It was inevitable, thought we didn’t know it at the time, that we should meet Bulent.

Mari and I flew from Izmir to Ankara where we spent the night. Then the next day by bus to Adana.

Sounds like a simple statement, but it was not so simple. The two-propeller plane took off from what seemed to be a plowed field and lifted off just before crashing into a mosque in the nearby village, or so it seemed to me.

At the Majestik Hotel in Ankara a half dozen red-uniformed dwarfs ran to meet us and carry off our bags.

The bus to Adana was forced off the highway into a gully by a cement truck.  Luckily there were enough passengers aboard, none of them hurt, who put their backs into it and tipped the bus onto its wheels.

We arrived a bit frazzled at the Oteli Atlas where we freshened up before going up to the restaurant for a late lunch.

At the head of the table was Andre DeKoster, the agent responsible for bringing us to this part of Turkey.  At the opposite end was Bulent, as he was presented to us. He wore a tan suit with a shirt open at the collar.  He had a quick smile, merry blue eyes. He shook my hand and laid his cheek against Mari’s hand showing the sun-browned bald spot on top of his head.  We took seats on either side of Bulent, facing each other.

Between us and DeKoster was Jan, the pianist of the group, and opposite him Piet the sax and clarinet player.  We had already met in the lobby on arrival.

“Nevzat, the drummer couldn’t be here.  You’ll meet him tonight at the club,” DeKoster told me.

A very thin waiter in a dirty white jacket took the order for all of us. He put three pitchers of water on the table, and went off to fetch the beer and wine asked for.

“Bulent is a long-time friend of mine,” DeKoster went on.  “He saved my life a couple of years ago.”

“Don’t exaggerate, Andre,” said Bulent. “I only paid off a police commissioner.”  He laughed and glanced all around the table.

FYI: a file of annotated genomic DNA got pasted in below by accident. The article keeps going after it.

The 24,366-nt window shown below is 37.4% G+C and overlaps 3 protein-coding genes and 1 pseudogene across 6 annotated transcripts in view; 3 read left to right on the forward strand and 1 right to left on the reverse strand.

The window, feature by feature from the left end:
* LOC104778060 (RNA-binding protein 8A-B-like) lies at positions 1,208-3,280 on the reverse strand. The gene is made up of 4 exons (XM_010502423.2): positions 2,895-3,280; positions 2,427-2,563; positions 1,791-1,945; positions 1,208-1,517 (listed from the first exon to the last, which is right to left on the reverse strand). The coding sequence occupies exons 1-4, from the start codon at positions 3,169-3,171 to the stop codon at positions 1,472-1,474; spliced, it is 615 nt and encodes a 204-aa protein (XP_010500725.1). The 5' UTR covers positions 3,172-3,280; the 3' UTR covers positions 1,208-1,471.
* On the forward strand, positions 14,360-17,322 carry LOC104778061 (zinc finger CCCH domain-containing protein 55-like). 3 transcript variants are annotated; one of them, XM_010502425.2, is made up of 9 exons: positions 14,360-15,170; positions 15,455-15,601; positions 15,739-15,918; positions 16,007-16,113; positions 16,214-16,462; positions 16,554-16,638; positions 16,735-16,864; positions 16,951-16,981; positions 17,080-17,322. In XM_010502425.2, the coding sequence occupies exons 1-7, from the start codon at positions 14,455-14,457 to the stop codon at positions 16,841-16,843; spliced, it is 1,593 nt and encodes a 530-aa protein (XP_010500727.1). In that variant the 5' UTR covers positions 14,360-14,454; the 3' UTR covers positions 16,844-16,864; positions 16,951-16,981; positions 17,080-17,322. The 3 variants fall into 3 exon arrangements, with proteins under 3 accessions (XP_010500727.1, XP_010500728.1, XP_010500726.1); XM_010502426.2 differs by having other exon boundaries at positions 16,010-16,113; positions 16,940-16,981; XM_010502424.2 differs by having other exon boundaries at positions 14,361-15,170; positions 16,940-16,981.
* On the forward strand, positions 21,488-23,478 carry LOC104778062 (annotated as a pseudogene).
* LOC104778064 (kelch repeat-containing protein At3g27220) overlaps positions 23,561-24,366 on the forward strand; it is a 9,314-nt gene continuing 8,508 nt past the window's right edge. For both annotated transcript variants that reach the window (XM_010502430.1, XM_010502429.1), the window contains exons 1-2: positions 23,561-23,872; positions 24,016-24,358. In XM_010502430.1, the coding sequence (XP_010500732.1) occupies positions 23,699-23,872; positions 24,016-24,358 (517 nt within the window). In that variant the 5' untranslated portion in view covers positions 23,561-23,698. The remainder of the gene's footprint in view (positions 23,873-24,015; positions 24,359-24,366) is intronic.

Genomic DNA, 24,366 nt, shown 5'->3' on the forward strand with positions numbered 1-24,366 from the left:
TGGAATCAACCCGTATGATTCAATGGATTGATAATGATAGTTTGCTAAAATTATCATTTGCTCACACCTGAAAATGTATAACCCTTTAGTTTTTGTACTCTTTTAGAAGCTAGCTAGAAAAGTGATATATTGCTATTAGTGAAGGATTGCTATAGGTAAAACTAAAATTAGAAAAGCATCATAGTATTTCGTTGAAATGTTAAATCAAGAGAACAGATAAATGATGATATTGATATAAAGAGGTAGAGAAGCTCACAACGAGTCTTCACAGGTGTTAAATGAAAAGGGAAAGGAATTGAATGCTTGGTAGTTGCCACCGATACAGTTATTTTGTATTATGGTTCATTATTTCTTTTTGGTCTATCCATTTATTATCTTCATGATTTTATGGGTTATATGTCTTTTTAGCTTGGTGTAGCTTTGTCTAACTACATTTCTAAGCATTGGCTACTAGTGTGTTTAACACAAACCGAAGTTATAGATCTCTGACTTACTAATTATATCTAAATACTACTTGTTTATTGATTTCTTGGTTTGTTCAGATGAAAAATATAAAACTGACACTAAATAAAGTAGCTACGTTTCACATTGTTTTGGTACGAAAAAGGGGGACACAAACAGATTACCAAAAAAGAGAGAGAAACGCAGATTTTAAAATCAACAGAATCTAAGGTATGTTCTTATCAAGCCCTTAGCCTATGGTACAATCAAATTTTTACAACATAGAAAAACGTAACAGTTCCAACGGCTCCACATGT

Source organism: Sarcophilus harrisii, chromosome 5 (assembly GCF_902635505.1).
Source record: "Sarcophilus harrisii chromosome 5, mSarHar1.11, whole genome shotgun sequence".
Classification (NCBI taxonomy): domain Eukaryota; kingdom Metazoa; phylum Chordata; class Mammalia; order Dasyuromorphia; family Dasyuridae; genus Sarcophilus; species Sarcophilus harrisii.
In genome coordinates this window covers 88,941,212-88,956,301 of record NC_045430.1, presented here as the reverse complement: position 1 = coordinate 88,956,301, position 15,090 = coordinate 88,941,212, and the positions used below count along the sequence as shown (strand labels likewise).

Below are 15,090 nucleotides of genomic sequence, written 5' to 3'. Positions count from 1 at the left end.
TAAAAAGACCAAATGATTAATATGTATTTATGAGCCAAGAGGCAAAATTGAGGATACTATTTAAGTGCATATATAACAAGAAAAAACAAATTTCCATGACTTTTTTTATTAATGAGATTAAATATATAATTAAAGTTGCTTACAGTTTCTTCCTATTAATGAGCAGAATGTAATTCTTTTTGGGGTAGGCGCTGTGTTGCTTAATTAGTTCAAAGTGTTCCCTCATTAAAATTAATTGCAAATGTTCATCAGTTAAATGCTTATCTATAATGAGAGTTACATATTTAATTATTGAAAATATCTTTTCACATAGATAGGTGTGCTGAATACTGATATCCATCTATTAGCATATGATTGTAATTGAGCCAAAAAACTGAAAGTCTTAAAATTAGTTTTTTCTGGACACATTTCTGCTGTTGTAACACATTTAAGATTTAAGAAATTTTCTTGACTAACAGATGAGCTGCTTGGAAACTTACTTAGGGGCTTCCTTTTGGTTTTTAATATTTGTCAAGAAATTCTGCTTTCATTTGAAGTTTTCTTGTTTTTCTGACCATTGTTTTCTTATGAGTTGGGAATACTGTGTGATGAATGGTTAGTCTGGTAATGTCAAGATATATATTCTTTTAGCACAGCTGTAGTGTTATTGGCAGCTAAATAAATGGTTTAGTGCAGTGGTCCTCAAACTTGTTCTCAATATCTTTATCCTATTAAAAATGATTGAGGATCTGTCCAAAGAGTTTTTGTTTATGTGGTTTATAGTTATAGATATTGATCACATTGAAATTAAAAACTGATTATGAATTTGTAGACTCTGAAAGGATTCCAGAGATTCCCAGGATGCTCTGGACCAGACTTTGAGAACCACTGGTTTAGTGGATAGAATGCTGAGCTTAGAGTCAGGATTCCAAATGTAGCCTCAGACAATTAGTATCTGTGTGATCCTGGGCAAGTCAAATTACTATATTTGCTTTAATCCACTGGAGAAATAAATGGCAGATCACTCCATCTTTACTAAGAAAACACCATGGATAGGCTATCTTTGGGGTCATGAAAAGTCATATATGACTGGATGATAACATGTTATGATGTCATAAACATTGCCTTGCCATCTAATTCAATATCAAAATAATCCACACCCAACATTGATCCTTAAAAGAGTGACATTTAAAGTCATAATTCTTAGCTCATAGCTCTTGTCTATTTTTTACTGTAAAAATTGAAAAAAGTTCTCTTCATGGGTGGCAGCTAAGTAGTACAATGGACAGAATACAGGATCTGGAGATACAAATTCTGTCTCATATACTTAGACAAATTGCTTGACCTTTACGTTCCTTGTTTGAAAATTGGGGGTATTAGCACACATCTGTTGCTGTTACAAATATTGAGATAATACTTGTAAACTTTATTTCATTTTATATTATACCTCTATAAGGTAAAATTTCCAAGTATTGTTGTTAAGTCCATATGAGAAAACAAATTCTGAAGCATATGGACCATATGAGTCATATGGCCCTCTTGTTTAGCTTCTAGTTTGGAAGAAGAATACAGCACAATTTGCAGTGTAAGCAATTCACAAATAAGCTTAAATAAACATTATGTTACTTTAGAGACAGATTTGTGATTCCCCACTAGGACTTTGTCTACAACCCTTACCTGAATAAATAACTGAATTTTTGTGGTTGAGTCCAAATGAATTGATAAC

“He was also Turkey’s wrestling champion…”

“When I was much younger,” Bulent interrupted, waving his hand as if brushing a fly from his face.  “Now I am a much gentler man.” He beamed at Mari.

At nine that evening we were driven to the Incirlik Air Base, where the enlisted men’s club was located. Mari sat with DeKoster at a table near the stage, where I joined them at the break for a beer and a plate of french fries with Heinz ketchup, a treat only found on American bases in Turkey.

“How’s the instrument,” DeKoster asked.  It hadn’t made much sense to bring my bass from Izmir for the month, and DeKoster had borrowed one from a local musician.

I shrugged.  “It’s good enough for this kind of gig.  “Wouldn’t do for Carnegie Hall.”

I thought I was making a joke, but DeKoster didn’t agree. He only scowled and said “The piano is not a Steinway either, but I hope you can play it.  The show arrives tomorrow for a rehearsal.”

That was the reason I was brought from Izmir.  The Dutch pianist Jan claimed he couldn’t read music, and the dancers touring the bases needed some one who could read the charts.  So for the floor shows I was to accompany them in the enlisted men’s club, the NCO club, and finally the Officers’ club, all over the next week.  Another floor show due in two weeks.

I was promised the usual pay I got from Billy back in Izmir, plus a bonus for each floor show.

The floor show people arrived – a standup Jewish comic, plus tap dancer Chuckles Walker – a famous black dude, on his last legs you might say, getting varicose veins, and the Sunshine Sisters, who of course were not sisters. To make room for them in the Oteli Atlas, Mari and I were moved over to the Agba, a newer more modern hotel more to Mari’s liking.

The restaurant here was also on the roof, and we were often invited to lunch or dinner by Bulent. He had been working the Sunshine Sisters, but it seemed that they were in thrall to Chuckles, surprising until you realized he must have arranged for them to make the tour with him.  He was vigorous enough on stage, and the girls did a silly dance in skimpy clothes to the tune of Tiptoe through the Tulips, letting the fly boys know what the tulips were meant to be.

So this is why I said it was inevitable that we should meet Bulent.

According to what Piet told me, DeKoster had run over a crippled boy two years ago, and without Bulent’s intervention would have landed up in a Turkish prison for who knows how long.

“So DeKoster makes sure whenever he can that Bulent has access to the girls who come around on tour.”

So from the moment Mari arrived, he was zooming in.

At the end of the month, DeKoster called us to a meeting for the payment of salaries for the month.

This excerpt is from a collection of files Patrick called Scattered Notes.odt dated from 2014 to 2016. I’ll continue to add other segments as time allows.